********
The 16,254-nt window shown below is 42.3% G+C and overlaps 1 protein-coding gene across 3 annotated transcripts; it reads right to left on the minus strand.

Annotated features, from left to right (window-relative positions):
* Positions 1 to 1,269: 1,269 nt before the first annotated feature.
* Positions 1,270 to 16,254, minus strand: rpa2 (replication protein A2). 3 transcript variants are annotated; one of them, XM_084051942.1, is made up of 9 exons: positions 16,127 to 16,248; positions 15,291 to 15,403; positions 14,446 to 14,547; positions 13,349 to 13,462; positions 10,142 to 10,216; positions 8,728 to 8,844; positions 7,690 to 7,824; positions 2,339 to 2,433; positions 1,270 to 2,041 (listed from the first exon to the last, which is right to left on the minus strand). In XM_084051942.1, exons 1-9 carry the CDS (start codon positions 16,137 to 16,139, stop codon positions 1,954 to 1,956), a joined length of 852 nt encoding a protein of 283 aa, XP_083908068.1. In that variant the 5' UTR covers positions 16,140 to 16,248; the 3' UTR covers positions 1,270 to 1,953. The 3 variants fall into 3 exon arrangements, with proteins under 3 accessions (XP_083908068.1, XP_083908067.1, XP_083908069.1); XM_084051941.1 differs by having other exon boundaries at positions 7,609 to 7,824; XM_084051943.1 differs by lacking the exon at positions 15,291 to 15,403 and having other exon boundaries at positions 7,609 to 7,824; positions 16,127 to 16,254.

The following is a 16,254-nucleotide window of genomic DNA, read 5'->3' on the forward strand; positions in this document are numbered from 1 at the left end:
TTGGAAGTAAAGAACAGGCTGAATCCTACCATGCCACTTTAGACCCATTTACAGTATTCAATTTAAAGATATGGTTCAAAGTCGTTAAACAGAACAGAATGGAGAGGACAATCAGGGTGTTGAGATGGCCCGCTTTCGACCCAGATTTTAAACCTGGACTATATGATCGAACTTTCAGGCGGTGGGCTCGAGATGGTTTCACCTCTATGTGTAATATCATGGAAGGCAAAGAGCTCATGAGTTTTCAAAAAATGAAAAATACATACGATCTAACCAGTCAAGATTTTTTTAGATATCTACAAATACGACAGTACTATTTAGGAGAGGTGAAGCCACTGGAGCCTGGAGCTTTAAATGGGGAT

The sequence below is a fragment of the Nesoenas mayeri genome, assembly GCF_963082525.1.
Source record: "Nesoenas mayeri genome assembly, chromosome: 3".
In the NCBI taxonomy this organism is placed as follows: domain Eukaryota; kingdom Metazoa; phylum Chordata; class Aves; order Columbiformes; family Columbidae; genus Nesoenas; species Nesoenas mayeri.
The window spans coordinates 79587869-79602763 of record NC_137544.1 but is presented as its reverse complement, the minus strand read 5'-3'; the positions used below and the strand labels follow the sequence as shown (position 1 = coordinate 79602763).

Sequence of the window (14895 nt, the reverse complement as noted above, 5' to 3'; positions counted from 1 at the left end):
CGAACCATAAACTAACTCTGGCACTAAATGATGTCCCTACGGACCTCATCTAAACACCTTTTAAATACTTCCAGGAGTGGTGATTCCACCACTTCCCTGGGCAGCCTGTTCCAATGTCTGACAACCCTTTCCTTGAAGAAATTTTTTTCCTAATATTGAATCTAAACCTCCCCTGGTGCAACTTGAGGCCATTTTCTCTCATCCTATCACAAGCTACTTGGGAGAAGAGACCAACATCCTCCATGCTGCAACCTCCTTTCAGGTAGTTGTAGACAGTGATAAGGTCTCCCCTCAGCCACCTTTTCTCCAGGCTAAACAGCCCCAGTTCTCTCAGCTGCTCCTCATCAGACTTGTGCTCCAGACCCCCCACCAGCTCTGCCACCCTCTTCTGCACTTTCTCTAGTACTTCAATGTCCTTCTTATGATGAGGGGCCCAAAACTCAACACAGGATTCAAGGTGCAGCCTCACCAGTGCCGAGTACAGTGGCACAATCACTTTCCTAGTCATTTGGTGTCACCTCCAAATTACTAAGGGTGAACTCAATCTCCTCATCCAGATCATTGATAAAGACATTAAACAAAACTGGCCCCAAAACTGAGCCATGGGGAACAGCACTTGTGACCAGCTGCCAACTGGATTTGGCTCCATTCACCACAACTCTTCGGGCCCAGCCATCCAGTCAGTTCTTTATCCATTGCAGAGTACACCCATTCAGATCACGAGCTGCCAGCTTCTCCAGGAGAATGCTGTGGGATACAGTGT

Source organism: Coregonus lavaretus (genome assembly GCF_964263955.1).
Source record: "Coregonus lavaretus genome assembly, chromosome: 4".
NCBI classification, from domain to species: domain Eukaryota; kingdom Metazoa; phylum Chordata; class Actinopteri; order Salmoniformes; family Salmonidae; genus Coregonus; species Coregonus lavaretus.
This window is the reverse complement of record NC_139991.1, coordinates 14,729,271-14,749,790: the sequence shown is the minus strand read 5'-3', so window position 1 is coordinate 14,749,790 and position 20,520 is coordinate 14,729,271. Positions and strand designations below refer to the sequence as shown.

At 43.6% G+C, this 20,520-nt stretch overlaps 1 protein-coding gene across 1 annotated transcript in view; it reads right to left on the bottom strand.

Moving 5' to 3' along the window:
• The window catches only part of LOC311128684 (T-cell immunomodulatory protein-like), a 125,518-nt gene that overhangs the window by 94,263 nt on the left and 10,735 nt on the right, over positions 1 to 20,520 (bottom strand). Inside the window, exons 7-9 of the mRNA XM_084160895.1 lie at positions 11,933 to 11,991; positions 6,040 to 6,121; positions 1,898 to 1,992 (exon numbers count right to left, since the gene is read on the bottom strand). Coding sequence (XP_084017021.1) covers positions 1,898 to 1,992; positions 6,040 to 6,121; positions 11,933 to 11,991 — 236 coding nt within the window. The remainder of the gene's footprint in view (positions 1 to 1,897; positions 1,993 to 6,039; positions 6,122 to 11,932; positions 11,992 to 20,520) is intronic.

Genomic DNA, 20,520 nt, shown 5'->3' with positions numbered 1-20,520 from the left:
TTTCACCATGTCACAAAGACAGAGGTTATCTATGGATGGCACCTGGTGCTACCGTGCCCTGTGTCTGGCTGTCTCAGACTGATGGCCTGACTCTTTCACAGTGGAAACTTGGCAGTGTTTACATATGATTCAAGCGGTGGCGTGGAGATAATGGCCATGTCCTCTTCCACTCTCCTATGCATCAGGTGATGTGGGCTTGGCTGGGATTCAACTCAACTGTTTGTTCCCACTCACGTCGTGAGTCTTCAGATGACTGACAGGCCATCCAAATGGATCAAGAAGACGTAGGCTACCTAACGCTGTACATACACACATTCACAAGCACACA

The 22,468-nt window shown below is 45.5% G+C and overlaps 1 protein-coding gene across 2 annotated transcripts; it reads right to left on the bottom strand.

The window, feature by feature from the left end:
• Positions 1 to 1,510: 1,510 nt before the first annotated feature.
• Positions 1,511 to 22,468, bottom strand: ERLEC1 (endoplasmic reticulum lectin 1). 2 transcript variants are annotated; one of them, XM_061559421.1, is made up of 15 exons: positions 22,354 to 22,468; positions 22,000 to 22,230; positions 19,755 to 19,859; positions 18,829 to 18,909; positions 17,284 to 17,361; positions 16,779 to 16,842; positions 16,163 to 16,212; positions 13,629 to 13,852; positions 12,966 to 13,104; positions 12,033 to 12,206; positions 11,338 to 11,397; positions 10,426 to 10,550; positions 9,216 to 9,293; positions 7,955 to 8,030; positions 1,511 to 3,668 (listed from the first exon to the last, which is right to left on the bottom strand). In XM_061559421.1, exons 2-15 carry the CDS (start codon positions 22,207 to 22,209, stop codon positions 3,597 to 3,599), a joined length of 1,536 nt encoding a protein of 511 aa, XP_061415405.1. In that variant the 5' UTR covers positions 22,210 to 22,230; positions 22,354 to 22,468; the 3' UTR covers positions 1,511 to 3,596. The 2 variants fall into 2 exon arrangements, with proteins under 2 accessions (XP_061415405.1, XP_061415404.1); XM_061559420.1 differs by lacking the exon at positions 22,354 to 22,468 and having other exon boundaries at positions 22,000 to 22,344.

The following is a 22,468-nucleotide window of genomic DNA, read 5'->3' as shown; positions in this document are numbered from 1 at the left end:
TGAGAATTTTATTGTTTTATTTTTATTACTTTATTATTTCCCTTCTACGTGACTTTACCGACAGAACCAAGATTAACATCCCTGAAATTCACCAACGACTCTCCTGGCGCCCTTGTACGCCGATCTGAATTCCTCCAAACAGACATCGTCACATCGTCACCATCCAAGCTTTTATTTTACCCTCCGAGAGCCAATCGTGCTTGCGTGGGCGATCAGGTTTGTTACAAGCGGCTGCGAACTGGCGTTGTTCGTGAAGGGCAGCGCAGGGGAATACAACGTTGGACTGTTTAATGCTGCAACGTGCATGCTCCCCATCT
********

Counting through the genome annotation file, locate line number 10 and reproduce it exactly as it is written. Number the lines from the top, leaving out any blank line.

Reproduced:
The window spans coordinates 79587869-79602763 of record NC_137544.1 but is presented as its reverse complement, the minus strand read 5'-3'; the positions used below and the strand labels follow the sequence as shown (position 1 = coordinate 79602763).